• Variety - My 20s were spent on the roads.  While I don't mind long straight-aways as much as some, I have certainly enjoyed the change in scenery, surface, and speed.  Technical terrain poses a definite challenge to me.  My feet are huge and I am much more accustomed to running on flat, even terrain.  The variety in race terrain has forced me to seek out more varied terrain in training and has helped me find greater fulfillment as I work toward strengthening my weaknesses.
The only single track within an hours drive of me in Echo, Oregon.  I've spent every minute of the winter that I could running and biking these trails. 
  • Comradery - Some of my most treasured relationships have been forged on the trails.  Yet what is so unique about these relationships is that they are not limited to an inner circle of early starters, elites, or old timers.  In fact, one of the most refreshing parts of the sport is the sense of communitas shared at the finish line when those who have finished await and cheer for those who are finishing. 
Start of the Flagline 50K led by Max King, Ryan Bak, and Mario Mendoza.  Ate dinner the night before with them and their families and then played in the woods for a few hours together the next day.  Photo by Michael Lebowitz
  • Tranquility - While training for ultras definitely requires discipline, the variety in courses and weather conditions all but eliminate the unhealthy obsession with splits on every training run and workout.  This enables the runner to be more in tune with his/her environment and body.  This holistic approach enables training to be adapted to the way the body feels and the way the winds, rains, and temps affect the body.
Climbing Mt. Chirripo, the highest peak in Costa Rica, with my brother, Thomas Rivers Puzey.  This was part of his two month stint as a volunteer porter and national park ranger.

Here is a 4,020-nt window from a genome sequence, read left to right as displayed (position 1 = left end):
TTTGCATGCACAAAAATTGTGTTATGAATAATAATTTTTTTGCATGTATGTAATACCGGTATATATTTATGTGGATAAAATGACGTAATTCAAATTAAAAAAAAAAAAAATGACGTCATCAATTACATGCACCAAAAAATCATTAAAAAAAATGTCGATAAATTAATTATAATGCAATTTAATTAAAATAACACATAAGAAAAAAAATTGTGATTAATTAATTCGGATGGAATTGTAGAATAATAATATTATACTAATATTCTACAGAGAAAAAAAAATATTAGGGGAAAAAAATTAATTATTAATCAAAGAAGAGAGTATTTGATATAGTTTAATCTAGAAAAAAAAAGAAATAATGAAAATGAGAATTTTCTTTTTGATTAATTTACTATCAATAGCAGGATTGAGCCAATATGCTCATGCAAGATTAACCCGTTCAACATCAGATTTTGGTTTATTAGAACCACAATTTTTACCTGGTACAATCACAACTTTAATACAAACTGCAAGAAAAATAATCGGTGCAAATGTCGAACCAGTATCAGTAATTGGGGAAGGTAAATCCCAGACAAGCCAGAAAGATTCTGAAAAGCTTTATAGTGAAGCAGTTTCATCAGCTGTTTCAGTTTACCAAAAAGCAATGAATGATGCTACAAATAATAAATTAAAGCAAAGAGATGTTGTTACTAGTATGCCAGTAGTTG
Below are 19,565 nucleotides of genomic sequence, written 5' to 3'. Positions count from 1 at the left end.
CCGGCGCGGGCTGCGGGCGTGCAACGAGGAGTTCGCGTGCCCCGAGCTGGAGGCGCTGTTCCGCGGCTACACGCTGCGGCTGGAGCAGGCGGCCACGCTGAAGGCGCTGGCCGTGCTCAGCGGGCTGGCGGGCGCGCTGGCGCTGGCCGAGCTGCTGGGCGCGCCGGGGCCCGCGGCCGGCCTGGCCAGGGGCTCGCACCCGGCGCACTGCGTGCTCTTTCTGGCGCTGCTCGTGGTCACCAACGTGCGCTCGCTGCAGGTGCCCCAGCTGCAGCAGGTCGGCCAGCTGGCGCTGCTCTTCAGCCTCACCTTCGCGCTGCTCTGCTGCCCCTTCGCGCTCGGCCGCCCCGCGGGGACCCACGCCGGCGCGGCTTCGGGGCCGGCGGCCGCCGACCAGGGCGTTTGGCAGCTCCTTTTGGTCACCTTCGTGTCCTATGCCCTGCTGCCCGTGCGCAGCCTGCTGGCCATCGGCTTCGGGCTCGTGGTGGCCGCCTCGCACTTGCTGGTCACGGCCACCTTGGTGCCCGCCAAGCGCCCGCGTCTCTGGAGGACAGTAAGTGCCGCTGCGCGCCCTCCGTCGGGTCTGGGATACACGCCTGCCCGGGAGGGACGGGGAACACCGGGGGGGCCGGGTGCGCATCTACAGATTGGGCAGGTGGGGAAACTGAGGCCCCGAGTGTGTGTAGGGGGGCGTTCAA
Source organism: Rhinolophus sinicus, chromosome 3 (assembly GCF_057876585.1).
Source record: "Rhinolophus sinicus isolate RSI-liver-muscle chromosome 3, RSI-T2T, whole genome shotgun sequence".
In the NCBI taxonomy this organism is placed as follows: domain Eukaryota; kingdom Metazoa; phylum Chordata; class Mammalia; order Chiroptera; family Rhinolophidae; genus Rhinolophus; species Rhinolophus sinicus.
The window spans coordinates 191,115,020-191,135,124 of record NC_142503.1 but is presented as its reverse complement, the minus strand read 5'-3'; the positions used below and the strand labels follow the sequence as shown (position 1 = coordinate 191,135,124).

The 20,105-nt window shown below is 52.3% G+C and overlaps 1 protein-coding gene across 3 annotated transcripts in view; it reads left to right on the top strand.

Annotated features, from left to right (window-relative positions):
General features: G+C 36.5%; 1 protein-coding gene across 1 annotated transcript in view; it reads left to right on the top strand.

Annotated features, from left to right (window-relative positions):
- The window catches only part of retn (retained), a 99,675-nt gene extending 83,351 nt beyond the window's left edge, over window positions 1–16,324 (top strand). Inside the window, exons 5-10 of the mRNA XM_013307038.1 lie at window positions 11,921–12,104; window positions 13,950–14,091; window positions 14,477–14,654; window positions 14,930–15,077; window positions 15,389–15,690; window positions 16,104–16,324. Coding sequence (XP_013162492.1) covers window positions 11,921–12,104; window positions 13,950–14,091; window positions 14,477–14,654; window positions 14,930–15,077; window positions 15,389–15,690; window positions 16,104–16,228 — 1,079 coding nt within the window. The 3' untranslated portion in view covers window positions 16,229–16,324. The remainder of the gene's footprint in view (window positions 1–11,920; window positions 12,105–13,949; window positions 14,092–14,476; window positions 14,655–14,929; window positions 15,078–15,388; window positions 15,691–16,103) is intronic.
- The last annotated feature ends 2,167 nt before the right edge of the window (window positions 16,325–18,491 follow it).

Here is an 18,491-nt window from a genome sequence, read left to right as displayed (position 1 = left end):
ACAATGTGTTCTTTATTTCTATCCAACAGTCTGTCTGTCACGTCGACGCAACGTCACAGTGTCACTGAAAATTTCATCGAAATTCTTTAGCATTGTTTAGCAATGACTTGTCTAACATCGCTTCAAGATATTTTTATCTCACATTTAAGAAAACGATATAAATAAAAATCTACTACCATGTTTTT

• Responsibility - Perhaps the most appealing thing about the ultra community is the sense of responsibility that so many who spend long hours in the woods and on mountains feel toward the environment and fellow runners. Sure they want to bag peaks to kick off their mornings or weekends, but they also want that same experience to be available to them and countless others time and time again.  They feel a responsibility toward their surroundings.  They want to care for it.  They want to eat responsibly and advocate for responsible stewardship of the land and waters that produce healthy foods, breathtaking views, and endless adventures.  They also want to share the sport with the next generation of endorphin junkies.
I've met some great friends on the trails including Max King and Ryan Bak.  They help coach the teams and athletes my XC team competes against.  When we compete on those terms it seems even more competitive than when we race ourselves.  Photo by Riley Smith
Flanked by two of the most passionate guys I know, Nick Triolo and Yassine Diboun.
Photo by Micheal Lebowitz

I look forward to greeting the friends I have met over the last few years and meeting new ones on the trails, at the aid stations, and at the finish line of the races I'll be doing in 2013.  I'm particularly looking forward to doing so many races I have always wanted to do throughout the NorthWest that will let me get to know new places I've never been before.

2013 Race Calendar